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Harbor Freight shop press

Rich Z

Administrator
Staff member
Administrator
Yeah, OK, so I'm a tool-a-holic. What of it? :D

Been looking at one of these shop presses from Harbor Freight for a while now, so I figured it might come in handy while working on the exhaust system on the vette. I believed the flanges on the exhaust pipe that attaches to the catback pipes were distorted from the number of times they have been disconnected and then retightened, so this could help me try to straighten them out.

So the unit went on sale at Harbor Freight and I was able to use a 20% off coupon, so why the heck not? All I needed was a good reason to buy one.

Pretty easy to put together, with Connie's help, and I decided to put wheels on it so I could move it around as needed. Getting pretty tough to allocate a dedicated space for anything in the garage these days.

shop_press_01.jpg


While looking for reviews of the press online, I noticed that some people had done some mods that seemed like it would make the press easier to work with. So before actually using the thing, I thought I would implement a few of them that seemed the most practical.

First off I heard people complain that those support plates sometimes had a tendency to slip off the rails they ride on. They are pretty solid and heavy, so one hitting your foot would probably mean a bad day for your toes. So someone was putting in pins on the underside to keep the plates from slipping off the rails. I looked at this and figured out that instead of four pins, just 2 would do the job just fine. Quarter inch press fit roll pins worked just fine for this. Used the drill press to drill and chamfer the holes, then actually used the press itself to press them into place. I just used the opposite plate to control the depth of the fitting of the pins.

shop_press_02.jpg


Next, I didn't want to have to use that long handle for the pneumatic press itself, as it would just wear you out if you had to use it much. So I had some 1.5 inch aluminum rod stock that I turned down on my mini lathe and made a shorter handle to work with.

shop_press_03.jpg


shop_press_04.jpg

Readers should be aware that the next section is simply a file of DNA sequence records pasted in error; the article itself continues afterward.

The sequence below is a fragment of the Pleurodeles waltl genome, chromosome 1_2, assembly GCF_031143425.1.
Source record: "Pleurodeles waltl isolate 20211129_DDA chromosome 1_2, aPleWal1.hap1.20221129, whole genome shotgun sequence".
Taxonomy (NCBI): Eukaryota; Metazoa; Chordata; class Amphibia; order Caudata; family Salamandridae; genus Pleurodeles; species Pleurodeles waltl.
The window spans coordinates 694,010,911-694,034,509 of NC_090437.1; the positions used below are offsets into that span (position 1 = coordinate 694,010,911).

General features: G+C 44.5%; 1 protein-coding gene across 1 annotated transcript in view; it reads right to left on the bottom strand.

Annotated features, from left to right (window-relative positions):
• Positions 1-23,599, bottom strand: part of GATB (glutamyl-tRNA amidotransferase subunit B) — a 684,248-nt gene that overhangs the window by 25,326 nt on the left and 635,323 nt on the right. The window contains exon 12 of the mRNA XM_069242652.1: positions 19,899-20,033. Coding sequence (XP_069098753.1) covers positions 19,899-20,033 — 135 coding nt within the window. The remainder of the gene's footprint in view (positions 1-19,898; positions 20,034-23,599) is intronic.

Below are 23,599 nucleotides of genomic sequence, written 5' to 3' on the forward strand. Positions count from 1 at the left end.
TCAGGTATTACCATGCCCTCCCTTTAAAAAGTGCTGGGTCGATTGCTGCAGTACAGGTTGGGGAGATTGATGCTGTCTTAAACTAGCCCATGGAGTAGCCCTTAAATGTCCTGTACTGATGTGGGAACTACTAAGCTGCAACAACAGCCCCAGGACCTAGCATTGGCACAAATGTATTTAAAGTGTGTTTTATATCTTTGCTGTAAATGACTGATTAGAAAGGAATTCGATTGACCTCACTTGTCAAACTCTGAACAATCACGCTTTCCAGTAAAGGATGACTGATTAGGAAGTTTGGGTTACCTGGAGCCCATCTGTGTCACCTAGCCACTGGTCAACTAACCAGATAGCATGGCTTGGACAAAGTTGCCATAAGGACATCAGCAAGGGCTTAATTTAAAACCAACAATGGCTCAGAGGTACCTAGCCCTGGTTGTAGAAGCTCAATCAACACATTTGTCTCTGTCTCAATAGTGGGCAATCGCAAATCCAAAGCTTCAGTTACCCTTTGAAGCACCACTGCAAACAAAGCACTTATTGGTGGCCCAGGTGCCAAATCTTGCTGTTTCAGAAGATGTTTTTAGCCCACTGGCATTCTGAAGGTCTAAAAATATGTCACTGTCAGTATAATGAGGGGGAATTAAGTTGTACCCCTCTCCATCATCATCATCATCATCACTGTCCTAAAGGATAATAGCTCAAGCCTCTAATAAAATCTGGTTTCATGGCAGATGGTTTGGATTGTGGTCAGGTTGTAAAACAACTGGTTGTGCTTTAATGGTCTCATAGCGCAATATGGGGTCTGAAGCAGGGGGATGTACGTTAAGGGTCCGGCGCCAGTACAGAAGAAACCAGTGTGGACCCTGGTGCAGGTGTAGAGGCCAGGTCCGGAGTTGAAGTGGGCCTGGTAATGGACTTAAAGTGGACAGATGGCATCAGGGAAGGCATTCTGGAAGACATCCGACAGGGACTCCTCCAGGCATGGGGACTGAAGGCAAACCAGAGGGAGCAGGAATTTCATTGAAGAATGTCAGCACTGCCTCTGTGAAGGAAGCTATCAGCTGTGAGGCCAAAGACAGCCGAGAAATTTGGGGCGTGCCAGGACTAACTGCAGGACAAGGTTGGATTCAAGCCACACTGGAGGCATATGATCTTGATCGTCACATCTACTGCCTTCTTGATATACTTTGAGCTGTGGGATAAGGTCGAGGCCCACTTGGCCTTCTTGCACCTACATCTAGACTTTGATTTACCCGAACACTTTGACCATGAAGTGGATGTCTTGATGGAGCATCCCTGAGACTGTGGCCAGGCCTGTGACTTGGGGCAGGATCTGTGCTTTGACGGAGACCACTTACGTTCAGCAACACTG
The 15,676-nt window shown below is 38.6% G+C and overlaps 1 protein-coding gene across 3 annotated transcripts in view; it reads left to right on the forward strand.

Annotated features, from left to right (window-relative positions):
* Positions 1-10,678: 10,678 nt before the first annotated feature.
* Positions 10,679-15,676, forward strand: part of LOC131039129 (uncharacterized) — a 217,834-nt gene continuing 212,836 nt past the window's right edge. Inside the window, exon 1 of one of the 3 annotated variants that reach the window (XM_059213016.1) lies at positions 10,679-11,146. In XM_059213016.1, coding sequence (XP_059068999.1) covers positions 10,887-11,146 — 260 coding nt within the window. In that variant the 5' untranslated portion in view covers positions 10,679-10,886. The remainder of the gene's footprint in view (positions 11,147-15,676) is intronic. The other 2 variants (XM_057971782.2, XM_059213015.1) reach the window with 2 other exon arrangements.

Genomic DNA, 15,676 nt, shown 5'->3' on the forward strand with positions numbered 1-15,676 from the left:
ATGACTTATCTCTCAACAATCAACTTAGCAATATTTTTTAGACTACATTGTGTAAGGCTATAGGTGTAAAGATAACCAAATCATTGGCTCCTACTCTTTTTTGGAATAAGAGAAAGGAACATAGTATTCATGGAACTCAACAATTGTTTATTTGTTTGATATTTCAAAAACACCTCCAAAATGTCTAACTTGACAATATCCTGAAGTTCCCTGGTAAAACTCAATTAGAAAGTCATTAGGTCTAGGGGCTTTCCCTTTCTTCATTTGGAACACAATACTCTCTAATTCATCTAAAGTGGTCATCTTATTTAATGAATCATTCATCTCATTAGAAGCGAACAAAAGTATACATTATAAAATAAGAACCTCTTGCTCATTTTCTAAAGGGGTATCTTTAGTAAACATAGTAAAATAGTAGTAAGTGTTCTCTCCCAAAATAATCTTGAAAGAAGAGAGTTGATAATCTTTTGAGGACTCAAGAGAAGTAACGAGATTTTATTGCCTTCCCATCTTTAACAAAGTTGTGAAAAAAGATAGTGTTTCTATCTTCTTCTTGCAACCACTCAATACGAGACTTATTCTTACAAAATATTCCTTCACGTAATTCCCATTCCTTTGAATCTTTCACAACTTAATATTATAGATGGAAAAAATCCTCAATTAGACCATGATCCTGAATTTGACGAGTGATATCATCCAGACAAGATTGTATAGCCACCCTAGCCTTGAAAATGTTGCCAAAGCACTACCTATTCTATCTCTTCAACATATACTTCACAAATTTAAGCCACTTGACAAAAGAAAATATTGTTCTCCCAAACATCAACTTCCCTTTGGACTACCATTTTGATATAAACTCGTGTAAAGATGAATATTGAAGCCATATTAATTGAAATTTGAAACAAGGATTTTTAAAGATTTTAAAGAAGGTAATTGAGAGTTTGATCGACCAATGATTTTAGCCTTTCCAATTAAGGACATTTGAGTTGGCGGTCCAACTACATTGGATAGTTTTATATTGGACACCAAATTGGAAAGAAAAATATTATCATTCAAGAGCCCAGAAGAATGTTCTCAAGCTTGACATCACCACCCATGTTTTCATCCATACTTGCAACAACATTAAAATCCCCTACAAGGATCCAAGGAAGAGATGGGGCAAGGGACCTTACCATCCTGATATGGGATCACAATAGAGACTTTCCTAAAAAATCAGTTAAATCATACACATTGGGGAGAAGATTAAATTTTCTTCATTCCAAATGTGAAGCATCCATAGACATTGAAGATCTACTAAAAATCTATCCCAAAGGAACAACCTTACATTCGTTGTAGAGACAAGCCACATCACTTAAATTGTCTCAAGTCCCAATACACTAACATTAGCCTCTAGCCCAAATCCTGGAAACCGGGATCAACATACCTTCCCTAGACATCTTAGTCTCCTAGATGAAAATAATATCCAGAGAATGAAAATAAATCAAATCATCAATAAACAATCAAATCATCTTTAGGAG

I made the turned down insert end tapered so that the handle fits in there pretty snugly, and I can pretty much just keep the handle in place as I am working with the press. Also covered the grip with a cloth tape I had laying around that seems to work well. I considered knurling the handle, but I thought that would wear on the skin of my hands after a while. That cloth wrap is a whole lot more comfortable feeling. I don't imagine I would need the long handle for more leverage for most things I am likely to use the press for.

Next I wanted to put a permanent handle on the valve that is used to release the pressure on your work. Since I wasn't using that long handle, and didn't want to cut slots into that short handle I made, I decided to use some more 1.5 inch aluminum rod to create a handle that would be easy to grip and work well while I am playing around with trying to position the pressure ram where I wanted it to be.

shop_press_05.jpg


Everything seems to work as it should with the mods, and I actually did work on those exhaust flanges a few days ago. Seems to have straightened them right up, and I don't have that slight bow in the center that I used to have. Unfortunately I was feeling way too lazy to pull off those catback pipes from the turbos, so I'm hoping just flattening out the one side of each flange will be good enough. We'll see when I do a leak test, I suppose. The exhaust is all put together right now, but when I went to do the leak test yesterday I discovered that the battery in the car was dead from sitting for too long. The car does like to be paid attention to rather often, it seems.

Incidentally, this press actually came in pretty handy just as a sort of shop vice to hold items when I needed to work on them. For instance, using a wire brush in a drill to clean off the flanges and the slip joints on the pipes was a lot easier with them being held in place by the arms of this press. And I needed to expand some of the slip over joints, and the press really helped with holding the pipes still while I was doing that chore.

shop_press_06.jpg


So all in all, I think this was a pretty good investment. I'm pretty sure taking those pipes to a machine shop to have those flanges trued would have cost me at least what this press cost.
 
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